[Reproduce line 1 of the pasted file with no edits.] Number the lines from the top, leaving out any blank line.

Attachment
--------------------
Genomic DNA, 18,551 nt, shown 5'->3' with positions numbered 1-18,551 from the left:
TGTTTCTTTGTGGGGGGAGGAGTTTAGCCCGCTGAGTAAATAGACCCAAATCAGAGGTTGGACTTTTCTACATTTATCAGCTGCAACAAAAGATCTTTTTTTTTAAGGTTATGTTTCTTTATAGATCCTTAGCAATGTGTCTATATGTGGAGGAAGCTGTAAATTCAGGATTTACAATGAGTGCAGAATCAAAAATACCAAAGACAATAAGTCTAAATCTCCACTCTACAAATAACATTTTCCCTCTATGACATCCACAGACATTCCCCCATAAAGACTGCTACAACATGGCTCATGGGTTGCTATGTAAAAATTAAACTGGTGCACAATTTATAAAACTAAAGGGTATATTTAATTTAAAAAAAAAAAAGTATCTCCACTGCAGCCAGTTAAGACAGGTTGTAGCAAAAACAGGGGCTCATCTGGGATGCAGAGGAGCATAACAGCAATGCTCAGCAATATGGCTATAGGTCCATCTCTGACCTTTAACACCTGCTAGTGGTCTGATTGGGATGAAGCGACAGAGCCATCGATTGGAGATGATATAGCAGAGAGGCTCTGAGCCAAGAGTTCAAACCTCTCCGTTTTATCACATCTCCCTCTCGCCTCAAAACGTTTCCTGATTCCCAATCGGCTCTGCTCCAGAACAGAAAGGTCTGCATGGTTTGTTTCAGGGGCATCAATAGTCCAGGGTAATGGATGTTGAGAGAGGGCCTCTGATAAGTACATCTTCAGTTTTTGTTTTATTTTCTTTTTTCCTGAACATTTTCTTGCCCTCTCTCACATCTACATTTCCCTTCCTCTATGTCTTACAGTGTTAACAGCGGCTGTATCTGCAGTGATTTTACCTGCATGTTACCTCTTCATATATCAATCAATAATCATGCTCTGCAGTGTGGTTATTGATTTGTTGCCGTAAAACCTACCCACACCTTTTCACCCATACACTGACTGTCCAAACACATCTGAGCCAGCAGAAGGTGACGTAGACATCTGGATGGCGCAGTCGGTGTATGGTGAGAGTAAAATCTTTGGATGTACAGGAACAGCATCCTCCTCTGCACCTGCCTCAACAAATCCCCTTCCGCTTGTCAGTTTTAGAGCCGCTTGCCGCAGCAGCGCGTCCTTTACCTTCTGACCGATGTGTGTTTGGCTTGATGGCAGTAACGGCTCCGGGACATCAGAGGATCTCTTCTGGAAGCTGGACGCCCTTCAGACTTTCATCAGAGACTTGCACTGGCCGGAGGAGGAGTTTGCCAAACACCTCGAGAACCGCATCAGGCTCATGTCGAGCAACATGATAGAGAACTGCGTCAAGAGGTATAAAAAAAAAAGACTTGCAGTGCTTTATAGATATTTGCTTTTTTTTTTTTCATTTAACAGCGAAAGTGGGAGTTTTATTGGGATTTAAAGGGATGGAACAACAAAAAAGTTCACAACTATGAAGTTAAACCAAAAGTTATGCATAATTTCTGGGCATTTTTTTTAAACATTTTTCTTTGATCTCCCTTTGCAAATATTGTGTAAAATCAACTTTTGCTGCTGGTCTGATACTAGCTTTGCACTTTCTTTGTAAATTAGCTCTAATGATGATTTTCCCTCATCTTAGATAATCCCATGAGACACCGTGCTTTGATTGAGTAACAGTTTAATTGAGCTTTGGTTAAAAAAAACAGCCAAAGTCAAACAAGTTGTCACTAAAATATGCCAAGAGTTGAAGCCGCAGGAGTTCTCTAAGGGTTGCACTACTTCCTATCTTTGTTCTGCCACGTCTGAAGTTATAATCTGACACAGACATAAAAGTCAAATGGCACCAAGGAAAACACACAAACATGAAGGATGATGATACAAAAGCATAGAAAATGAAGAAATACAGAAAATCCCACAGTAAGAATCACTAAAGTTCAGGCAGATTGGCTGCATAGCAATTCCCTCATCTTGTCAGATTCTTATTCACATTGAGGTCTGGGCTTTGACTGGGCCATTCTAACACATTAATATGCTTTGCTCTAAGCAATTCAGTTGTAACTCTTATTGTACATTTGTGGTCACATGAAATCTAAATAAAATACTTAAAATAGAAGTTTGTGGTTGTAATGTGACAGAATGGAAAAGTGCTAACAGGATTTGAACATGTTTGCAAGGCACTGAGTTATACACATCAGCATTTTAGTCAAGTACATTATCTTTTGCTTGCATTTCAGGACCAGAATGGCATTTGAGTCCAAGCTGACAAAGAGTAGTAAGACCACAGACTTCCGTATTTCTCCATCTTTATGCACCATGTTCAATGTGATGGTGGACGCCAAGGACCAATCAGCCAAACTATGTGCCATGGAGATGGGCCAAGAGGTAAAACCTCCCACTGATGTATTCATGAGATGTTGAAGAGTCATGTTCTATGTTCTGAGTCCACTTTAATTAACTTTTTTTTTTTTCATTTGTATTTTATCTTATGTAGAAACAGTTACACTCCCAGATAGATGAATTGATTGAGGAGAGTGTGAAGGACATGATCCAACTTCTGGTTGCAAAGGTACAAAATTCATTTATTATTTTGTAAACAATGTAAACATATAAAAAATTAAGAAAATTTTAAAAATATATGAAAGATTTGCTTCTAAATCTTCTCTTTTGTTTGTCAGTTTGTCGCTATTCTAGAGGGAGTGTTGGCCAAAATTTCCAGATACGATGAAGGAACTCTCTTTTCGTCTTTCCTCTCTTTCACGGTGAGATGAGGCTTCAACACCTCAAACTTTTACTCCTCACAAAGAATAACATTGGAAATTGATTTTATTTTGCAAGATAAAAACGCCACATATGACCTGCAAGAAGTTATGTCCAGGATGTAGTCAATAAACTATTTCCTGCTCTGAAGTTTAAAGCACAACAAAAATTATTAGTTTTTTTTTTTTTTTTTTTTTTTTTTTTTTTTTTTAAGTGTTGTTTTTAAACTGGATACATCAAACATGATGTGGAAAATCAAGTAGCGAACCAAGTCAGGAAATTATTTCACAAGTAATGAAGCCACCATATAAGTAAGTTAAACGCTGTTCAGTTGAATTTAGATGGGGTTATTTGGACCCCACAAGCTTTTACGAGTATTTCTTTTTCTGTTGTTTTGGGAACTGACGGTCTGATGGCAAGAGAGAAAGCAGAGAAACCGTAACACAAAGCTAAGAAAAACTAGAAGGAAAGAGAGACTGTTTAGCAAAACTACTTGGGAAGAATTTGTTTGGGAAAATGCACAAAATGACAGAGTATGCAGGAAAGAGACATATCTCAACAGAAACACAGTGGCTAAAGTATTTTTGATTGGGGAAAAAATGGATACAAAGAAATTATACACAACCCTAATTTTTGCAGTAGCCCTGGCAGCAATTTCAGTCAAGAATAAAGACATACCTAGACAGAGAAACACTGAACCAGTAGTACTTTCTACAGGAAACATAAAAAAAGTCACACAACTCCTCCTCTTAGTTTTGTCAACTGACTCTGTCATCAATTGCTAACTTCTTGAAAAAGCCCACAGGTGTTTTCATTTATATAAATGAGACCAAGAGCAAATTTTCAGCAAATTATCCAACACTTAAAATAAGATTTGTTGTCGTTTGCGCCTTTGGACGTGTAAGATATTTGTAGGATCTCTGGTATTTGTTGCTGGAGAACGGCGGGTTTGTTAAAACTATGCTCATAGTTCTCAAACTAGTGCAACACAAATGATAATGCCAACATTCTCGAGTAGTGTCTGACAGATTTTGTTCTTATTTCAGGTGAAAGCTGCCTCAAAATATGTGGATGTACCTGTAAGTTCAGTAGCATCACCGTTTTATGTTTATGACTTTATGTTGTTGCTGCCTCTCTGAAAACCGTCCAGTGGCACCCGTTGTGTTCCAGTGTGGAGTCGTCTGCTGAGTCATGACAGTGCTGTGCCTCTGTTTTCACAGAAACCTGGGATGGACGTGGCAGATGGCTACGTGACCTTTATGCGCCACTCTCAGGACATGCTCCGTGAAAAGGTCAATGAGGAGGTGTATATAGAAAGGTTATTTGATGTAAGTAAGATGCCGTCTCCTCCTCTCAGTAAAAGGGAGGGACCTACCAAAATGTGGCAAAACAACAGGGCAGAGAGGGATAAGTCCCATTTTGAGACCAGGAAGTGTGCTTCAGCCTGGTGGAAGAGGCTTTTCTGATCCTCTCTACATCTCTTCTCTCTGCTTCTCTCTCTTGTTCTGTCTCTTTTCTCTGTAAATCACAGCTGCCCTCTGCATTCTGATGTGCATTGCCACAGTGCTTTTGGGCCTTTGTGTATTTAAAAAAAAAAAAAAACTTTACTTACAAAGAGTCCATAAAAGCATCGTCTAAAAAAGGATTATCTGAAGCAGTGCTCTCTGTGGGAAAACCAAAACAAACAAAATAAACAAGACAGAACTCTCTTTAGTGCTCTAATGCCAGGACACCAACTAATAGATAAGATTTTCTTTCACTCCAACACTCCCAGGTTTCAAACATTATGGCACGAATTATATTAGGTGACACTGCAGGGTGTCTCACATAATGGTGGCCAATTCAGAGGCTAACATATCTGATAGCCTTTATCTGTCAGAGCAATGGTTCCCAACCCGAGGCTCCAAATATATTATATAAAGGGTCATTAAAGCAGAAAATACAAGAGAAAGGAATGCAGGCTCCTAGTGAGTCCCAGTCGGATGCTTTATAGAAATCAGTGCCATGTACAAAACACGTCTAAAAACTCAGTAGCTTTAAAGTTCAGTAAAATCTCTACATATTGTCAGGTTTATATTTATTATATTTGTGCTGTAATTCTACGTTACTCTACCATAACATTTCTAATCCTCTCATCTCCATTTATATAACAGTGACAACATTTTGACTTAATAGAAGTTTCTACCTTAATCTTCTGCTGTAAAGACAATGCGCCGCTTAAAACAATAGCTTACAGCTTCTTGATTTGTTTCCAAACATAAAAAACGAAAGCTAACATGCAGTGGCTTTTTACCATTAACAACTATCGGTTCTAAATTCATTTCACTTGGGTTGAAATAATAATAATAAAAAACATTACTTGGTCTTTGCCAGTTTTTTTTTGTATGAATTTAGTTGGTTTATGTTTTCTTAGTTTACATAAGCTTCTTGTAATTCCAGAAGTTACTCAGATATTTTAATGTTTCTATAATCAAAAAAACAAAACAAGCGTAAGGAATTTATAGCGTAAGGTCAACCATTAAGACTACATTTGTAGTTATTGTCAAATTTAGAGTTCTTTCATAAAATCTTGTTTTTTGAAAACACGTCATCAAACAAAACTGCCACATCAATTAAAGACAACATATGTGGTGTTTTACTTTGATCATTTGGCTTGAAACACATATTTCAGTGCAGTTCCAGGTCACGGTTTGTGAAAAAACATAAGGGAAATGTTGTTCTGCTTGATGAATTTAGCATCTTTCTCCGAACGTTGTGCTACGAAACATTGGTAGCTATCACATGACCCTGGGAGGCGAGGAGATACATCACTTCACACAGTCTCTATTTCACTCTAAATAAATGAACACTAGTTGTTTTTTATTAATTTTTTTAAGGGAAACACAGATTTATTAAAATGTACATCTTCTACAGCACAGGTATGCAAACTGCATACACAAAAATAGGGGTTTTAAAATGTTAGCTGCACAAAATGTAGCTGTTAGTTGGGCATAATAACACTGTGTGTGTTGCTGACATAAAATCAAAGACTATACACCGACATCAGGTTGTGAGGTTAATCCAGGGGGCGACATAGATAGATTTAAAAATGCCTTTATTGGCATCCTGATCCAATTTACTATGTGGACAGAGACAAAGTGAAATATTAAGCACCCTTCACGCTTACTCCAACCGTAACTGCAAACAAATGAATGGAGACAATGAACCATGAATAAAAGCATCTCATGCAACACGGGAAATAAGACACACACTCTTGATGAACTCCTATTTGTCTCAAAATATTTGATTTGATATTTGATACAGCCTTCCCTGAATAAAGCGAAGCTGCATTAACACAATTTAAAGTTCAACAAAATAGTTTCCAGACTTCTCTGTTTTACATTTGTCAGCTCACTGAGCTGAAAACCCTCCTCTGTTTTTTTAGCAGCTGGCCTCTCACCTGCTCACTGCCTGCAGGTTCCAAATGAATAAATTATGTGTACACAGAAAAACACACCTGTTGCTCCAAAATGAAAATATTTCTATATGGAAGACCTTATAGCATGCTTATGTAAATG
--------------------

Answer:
Genomic DNA, 18,551 nt, shown 5'->3' with positions numbered 1-18,551 from the left: